An Insider’s Guide to Spiritual Warfare (review)

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An Insider's Guide to Spiritual Warfare: 20 Battle Tested Strategies from Behind Enemy LinesAn Insider’s Guide to Spiritual Warfare: 20 Battle Tested Strategies from Behind Enemy Lines by Kristine McGuire

My rating: 5 of 5 stars

When, one day, a man asked Kristine McGuire, “What is spiritual warfare?” she was surprised. McGuire, who describes herself as aware of spiritual things since childhood, had never realized people might not be attuned to the spiritual dimension and unaware of the battles taking place in that realm. Her difficulty in coming up with a good answer for her questioner challenged her to study spiritual warfare. An Insider’s Guide to Spiritual Warfare is the result.

The book consists of five sections that contain a total of thirty chapters. Within them she discusses spiritual warfare from many angles. These include defining what it is (Chapter 1 of Part 1 “Life in the Spiritual War Zone”); examining the “Weapons of War” (Part 2, subjects include “The Belt of Truth,” “The Breastplate of Righteousness” etc); naming “Common Battlefields” (Part 3, topics include “Suffering,” “Worry and Fear,” and “Lust”); exposing the enemy’s tools in “When Supernatural Meets Natural” (Part 4, topics of pagan culture, familiar spirits, ghosts and more); and, finally, challenging us: “Take Back Your Ground” (Part 5, subjects include overcoming war-weariness and praying the Bible).

Sprinkled as text boxes within the chapters are the 30 Battle-tested Strategies promised in the subtitle.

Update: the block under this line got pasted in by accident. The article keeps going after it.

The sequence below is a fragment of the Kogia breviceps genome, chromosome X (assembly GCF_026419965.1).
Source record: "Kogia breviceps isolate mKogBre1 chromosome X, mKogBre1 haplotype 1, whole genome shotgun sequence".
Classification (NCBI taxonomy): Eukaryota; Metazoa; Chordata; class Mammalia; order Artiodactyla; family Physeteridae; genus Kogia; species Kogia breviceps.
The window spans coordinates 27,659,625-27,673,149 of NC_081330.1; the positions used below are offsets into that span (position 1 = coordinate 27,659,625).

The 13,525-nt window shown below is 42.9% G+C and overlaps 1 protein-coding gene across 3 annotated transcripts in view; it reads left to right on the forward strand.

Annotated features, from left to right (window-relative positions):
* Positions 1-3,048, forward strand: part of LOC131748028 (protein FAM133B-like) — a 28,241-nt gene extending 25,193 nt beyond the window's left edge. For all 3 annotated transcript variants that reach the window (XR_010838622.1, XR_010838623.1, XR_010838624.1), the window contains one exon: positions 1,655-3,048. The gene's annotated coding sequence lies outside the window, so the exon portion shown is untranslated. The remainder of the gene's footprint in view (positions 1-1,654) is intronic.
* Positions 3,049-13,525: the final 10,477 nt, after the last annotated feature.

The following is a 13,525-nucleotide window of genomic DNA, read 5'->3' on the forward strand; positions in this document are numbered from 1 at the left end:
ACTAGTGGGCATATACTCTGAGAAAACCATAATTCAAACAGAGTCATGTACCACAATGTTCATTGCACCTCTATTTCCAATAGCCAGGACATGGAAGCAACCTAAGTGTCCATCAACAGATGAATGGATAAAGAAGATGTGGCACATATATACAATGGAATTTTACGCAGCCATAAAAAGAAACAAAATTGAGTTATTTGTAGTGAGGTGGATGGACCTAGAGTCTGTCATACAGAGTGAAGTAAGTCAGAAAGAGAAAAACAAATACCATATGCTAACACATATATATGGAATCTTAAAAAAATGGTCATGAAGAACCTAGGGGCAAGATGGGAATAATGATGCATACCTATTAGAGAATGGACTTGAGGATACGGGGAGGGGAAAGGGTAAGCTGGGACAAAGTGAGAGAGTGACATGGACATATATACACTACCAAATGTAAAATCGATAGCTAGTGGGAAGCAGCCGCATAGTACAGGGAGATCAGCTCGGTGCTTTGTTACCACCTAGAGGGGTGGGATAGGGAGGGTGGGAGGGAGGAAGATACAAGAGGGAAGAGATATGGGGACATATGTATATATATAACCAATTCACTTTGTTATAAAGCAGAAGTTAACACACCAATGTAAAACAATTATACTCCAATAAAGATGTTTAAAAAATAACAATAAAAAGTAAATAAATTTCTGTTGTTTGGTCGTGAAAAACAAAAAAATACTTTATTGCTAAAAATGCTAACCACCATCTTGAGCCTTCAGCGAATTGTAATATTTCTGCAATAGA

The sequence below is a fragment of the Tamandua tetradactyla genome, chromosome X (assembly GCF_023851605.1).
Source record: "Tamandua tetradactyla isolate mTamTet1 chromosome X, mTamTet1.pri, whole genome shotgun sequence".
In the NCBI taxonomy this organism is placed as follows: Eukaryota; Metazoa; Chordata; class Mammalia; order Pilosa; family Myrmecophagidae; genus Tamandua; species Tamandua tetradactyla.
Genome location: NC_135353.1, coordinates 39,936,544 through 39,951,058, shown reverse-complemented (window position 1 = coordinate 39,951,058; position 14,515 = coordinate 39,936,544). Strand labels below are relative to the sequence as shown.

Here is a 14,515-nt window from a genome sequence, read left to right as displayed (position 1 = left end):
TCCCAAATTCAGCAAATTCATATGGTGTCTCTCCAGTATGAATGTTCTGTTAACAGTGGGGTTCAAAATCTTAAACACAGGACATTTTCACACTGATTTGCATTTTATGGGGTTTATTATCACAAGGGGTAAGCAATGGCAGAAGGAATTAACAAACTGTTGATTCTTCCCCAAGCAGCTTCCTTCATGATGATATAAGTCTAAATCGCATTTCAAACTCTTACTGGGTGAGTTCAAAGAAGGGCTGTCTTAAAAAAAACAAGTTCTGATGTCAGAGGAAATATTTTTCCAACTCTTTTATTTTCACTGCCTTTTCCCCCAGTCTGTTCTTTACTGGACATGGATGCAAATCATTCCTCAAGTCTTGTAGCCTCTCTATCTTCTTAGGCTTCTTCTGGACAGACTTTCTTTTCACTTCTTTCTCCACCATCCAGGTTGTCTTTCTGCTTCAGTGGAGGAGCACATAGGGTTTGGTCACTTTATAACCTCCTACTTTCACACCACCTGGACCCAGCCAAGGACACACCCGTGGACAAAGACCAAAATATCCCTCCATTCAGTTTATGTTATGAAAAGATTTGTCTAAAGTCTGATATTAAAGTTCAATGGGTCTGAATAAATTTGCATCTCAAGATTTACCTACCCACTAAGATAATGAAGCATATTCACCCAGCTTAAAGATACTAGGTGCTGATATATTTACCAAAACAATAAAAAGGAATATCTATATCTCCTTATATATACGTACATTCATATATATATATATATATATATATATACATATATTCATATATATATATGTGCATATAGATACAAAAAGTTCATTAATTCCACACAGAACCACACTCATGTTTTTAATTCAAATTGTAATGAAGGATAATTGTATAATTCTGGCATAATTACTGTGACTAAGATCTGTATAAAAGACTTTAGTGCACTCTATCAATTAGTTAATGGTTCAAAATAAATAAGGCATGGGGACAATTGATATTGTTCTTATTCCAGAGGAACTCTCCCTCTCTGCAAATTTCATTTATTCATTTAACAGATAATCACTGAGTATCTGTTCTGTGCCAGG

Example: “Strategy Point #1: As God’s adopted child, you have the right to call out ‘Abba Father!’” – p. 26.

At the back of every chapter is a “Your turn to Reflect” segment—five questions that invite the reader to interact with and apply what they have just read. Some chapters also tag on a relevant Scripture passage and a “Take Action” section.

The book ends with a bibliography of sources for supplementary reading and a topical index.

I found the book logical in idea development and easy to understand. McGuire’s voice is passionate and compassionate as she speaks out of conviction and personal experience. Here, for example in the chapter “The Subtle Influence of a Pagan Culture,” she talks about how even Christian culture has, through avoidance, begun to accept the occult:

“Although some Christian apologists and teachers have been warning the Church of the influence of mysticism and the occult in the Church for years, such warnings have often fallen on deaf ears. Many say there is no such thing as paranormal activity, witchcraft, divination or spirit communication, often placing all occult activities into the category of fanciful tales or outright trickery.

“This is how occultism is gaining, and has gained, a foothold in many Christian lives. We have a community of believers with limited knowledge of the Bible. They have questions. When they do go to their pastors seeking answers, or with stories of paranormal experiences, they are rebuffed” – p. 159.

Section four, where McGuire tells stories about her own involvement in the occult helps us see the pathway in and out of occultic deception. Her voice of experience in these matters sets this book apart from other books about spiritual warfare.

At this time when paranormal subjects are getting lots of book, internet, and TV attention, we really need the kind of testimony and teaching that McGuire gives in her book. It is an excellent resource for Christians old and new. For the experienced believer it is a good review of spiritual warfare basics. For the new Christian it is for a clear explanation of what spiritual warfare is, and how and why we need to be involved. For all it is a challenge to holy living in every part of life.

I received An Insider’s Guide to Spiritual Warfare as a gift from the publisher, Chosen Books, for the purpose of writing a review.

View all my reviews

2 thoughts on “An Insider’s Guide to Spiritual Warfare (review)

  1. Good review. Rod and I had no experience of spiritual warfare until we were suddenly dumped in the deep end of a battle. To disbelieve in these occult things is a form of blindness. How can we believe in God and yet disbelieve the things He has warned us about. I have never really shared what happened in that time, but be assured the evil was real, and the battle was intense. I am reminded of C S Lewis’s book, The Screwtape Letters. Satan wants us to stay blind…

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